Web developers and admins looking to tighten the security of their websites should consider defining a Content Security Policy for their site. For sites hosted using Apache, a simple way to achieve this is by sending the Content-Security-Policy header using mod_headers. Unfortunately, making this simple solution robust is more difficult than it first appears. This post describes a method for setting or modifying the Content-Security-Policy header in a way that won’t clobber previous values set by earlier configuration options or returned by an application server.

The Problem

A first-attempt at setting the Content-Security-Policy header using mod_header may look something like this:

Header always set Content-Security-Policy "referrer origin"

For simple use cases, this is straight-forward and sufficient to get the job done. But what happens if the site includes an application which sets its own Content-Security-Policy header (either via .htaccess or from a dynamic page or application server)? This configuration will clobber it. That’s not ideal.

An easy solution would be to use setifempty and require that any overriding configuration include the entire policy. This can make configuration changes during deployment difficult and it pushes all policy decisions up into the application, which may be undesirable. It’s possible to do better.

A better solution would be to use append or merge. Unfortunately, a quick look at the documentation reveals that this is not quite right. The major issue is that it treats the header as a comma-separated list, while Content-Security-Policy is semicolon-separated, and there is no way to change that behavior.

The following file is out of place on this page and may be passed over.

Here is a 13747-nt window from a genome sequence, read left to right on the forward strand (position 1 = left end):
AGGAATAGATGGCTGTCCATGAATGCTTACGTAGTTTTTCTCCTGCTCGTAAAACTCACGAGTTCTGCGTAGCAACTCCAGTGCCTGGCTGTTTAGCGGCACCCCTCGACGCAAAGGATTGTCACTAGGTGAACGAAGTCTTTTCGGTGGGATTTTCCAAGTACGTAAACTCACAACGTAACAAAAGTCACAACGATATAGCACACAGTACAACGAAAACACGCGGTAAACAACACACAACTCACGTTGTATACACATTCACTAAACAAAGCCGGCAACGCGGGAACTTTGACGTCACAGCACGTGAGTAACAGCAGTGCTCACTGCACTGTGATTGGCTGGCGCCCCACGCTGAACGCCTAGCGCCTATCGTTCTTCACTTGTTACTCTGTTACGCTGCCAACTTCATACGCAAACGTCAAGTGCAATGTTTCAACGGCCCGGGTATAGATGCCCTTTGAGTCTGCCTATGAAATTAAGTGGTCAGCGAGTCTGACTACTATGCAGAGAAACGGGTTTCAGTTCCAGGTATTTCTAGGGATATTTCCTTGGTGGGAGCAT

A Solution

After pondering this problem for a bit, I realized it would not be difficult to implement the merge behavior using a combination of setifempty and edit. Here’s how:

Header always setifempty Content-Security-Policy ""
Header always edit Content-Security-Policy "^(?!(?:.*;)?\s*referrer\s)" "referrer origin;"

It first ensures that the header exists using setifempty (otherwise edit will not apply), then prepends the referrer policy only if the header does not already contain one (by matching with a negative-lookahead). Note that it relies on the fact that extra semicolons are permitted in both CSP1 and CSP2, since that will occur when the header is empty. Alternatively, it’s easy to add another edit command to remove a tailing semicolon if it is not desirable for some reason.

But wait, there’s more! Using edit provides more power than just prepending. With a quick adjustment, the regular expression can be used to unconditionally replace policy components. Here’s how:

Header always setifempty Content-Security-Policy ""
Header always edit Content-Security-Policy "(^(?!(?:.*;)?\s*referrer\s)|(?:.*;)?\s*referrer\s+[^;]+;?)" "referrer origin;"

Now the regular expression matches against either the beginning of the string, if it does not already contain the referrer policy, or against the existing referrer policy if it does. This way the configured policy directive is always used, regardless of any other policies present. This method can also be applied multiple times for multiple policy directives, using either the first or second variant to either preserve or overwrite the policy directives respectively:

Header always setifempty Content-Security-Policy ""
# Override the referrer policy directive, if present
Header always edit Content-Security-Policy "(^(?!(?:.*;)?\s*referrer\s)|(?:.*;)?\s*referrer\s+[^;]+;?)" "referrer origin;"
# Preserve the script-src policy directive, if present
Header always edit Content-Security-Policy "^(?!(?:.*;)?\s*script-src\s)" "script-src 'self';"

This technique allows defining directives and overriding them wherever it is most convenient, in either the application or in the Apache configuration files, while minimizing the risk of unintentionally overwriting the policy, either in whole or in part. I hope you find it useful!